What is a hate crime?

A crime motivated in whole or in part by bias, prejudice, or bigotry due to race, religion, national origin, disability, or gender.

Why is it important to label these crimes "hate crimes"?

Hate crime laws provide increased penalties for crimes purposely directed at individuals or organizations because of personal characteristics. This is important because hate crimes also severely impact communities – not just individuals.

What is the community impact of a hate crime?

The impact of a hate crime exceeds the impact on the victims(s). The entire community can be left feeling vulnerable, fearful, victimized, and unprotected after a hate crime is committed.

What are the two requirements to demonstrate a hate crime?

Firstly, there must be an underlying crime (assault, arson, threats, vandalism, or murder, for example). Secondly, the crime must have been committed because of race, religion, national origin, disability, or gender.

Responding to Hate Crimes

Step 1

Report the crime to law enforcement

Step 2

If the victim is reluctant to go to the police, reach out to a civil rights organization, such as the ANTI-DEFAMATION league or the BPJCC.

Step 3

If you hear someone talk about a hate crime OCCURRING to them, encourage them to report the incident to the police.

Step 4

If the person is still reluctant, Offer your help with making the report.

Step 5

as a last resort, you can report the hate crime to law enforcement or a civil rights organization.

What is a hate incident?

A non-threatening, bigoted, biased, or prejudiced comment made to another individual based on race, religion, national origin, disability, gender. It can also involve a non-threatening, bigoted, biased, or prejudiced message or image in specific contexts.

What are some examples of hate incidents?

  • A neighbor displaying a Nazi swastika on their property.
  • An offensive anti-religious comment made to a passerby that is visibly religious.
  • A derogatory Twitter post about women.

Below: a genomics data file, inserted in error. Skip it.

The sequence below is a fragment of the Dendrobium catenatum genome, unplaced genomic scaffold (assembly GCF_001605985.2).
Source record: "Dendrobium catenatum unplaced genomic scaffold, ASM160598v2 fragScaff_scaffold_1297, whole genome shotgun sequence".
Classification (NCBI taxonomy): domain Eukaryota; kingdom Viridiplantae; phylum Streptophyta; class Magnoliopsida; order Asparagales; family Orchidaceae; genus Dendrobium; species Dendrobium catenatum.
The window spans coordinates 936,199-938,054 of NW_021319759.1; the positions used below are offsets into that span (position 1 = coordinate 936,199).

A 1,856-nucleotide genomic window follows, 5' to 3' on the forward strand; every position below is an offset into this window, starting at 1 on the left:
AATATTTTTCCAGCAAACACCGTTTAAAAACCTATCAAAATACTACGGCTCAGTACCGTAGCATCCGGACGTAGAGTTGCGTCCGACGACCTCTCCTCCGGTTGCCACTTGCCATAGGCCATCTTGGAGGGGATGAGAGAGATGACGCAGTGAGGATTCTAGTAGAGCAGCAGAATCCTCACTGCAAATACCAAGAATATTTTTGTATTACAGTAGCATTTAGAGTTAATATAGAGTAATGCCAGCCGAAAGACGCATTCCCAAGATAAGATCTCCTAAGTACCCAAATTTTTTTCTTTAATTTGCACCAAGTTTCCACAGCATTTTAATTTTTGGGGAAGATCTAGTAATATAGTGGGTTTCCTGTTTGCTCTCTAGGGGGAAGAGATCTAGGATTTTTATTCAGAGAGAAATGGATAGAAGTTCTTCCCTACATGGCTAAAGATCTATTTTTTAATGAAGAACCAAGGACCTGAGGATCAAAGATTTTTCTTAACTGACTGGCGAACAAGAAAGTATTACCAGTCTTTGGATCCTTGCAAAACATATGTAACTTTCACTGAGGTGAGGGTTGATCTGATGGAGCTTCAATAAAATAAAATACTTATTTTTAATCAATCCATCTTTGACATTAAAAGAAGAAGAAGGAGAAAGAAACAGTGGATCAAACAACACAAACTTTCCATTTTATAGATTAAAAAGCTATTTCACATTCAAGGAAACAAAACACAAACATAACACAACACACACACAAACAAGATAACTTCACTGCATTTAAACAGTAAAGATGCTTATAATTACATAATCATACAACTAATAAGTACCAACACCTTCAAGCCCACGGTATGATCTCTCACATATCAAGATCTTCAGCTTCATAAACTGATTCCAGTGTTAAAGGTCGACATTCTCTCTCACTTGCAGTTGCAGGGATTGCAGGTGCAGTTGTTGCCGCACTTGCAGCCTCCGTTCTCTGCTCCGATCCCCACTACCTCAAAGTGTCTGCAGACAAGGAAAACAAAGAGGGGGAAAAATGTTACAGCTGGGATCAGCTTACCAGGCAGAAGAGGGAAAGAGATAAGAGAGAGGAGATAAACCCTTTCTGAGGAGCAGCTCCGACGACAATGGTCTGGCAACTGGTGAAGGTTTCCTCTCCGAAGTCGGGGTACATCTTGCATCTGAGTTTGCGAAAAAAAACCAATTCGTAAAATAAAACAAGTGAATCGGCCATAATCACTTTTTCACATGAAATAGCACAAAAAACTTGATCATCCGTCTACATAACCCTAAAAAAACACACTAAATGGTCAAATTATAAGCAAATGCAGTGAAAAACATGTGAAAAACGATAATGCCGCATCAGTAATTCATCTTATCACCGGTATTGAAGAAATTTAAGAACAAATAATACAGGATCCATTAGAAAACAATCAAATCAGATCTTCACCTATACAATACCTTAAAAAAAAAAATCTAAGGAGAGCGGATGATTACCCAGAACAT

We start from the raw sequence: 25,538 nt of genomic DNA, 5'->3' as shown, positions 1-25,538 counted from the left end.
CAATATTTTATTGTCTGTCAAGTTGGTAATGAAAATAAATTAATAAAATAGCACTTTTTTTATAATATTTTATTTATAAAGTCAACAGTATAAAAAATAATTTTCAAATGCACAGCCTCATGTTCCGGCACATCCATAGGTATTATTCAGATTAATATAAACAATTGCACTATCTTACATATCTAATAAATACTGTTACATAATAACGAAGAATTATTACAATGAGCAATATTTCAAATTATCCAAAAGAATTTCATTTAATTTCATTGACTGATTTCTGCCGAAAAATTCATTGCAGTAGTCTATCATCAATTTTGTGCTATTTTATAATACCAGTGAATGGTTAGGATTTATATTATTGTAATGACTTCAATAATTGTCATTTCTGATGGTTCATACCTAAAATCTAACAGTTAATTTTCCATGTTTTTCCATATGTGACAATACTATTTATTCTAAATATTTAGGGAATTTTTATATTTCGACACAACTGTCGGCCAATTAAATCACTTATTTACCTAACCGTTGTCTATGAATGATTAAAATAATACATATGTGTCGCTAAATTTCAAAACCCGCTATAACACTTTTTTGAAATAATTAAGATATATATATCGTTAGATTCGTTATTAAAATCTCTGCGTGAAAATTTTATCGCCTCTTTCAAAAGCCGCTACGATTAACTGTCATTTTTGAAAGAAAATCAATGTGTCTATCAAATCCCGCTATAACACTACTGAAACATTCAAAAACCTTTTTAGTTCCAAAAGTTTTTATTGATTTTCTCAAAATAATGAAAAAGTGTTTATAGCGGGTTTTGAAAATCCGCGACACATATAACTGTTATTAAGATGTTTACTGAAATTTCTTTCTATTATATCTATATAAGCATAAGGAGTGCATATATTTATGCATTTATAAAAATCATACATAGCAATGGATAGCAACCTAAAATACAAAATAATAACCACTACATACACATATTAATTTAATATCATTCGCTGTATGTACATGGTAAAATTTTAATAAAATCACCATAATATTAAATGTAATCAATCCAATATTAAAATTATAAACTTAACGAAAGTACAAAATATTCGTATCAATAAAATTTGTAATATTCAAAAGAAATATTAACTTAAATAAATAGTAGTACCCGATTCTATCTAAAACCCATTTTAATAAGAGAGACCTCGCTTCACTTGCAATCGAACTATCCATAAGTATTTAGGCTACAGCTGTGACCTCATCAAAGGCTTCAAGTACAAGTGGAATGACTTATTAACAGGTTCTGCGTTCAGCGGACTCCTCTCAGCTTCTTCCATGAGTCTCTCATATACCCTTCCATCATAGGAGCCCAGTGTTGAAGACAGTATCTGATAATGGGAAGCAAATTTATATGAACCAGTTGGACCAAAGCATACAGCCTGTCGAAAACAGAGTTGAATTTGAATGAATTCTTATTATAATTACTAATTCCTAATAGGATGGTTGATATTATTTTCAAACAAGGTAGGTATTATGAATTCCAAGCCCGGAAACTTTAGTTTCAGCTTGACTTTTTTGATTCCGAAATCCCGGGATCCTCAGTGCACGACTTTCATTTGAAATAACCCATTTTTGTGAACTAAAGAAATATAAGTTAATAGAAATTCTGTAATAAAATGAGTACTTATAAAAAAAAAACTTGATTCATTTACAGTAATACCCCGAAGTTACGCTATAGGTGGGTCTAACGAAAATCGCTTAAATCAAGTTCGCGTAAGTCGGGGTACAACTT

• A non-threatening, offensive email about disabilities sent to another person.

How is a hate incident different than a hate crime?

A hate incident does not violate criminal or civil law. On the other hand, hate crimes have additional penalties by the U.S. government, 45 states, and the District of Columbia.

Why do hate incidents not violate criminal or civil law?

The First Amendment of free speech protects those who commit hate incidents.

When can hate incidents be punished under state laws?

If an individual directs many bigoted, biased, or prejudiced statements to the same person, it could be classified as unlawful criminal harassment or stalking under specific state laws.

Responding to hate Incidents

Step 1

While a hate incident occurs, the victim should not engage or speak with the perpetrator.

Step 2

If possible, the victim should remove themselves from the situation and move to a more visible location with other people around.

Step 3

Immediately report the hate crime incident to law enforcement. This report will not be criminal in nature, but it still has value to law enforcement, such as providing evidence if the perpetrator goes on to commit a hate crime.

Step 4

If you witness online hate incidents, also known as “cyberhate”, these are not unlawful. However, many social media platforms have policies prohibiting such hate incidents. Many platforms allow users to file online complaints to remove hateful speech or images.

Step 5

For additional help, you can contact a civil rights organization such as the Anti-Defamation League or the BPJCC for victim support or assistance. Help can be provided to assist a victim with informally addressing these incidents. It is also good to report such incidents to identify trends and changes in hate activity.

Report a Hate Crime / Incident

Use the form below.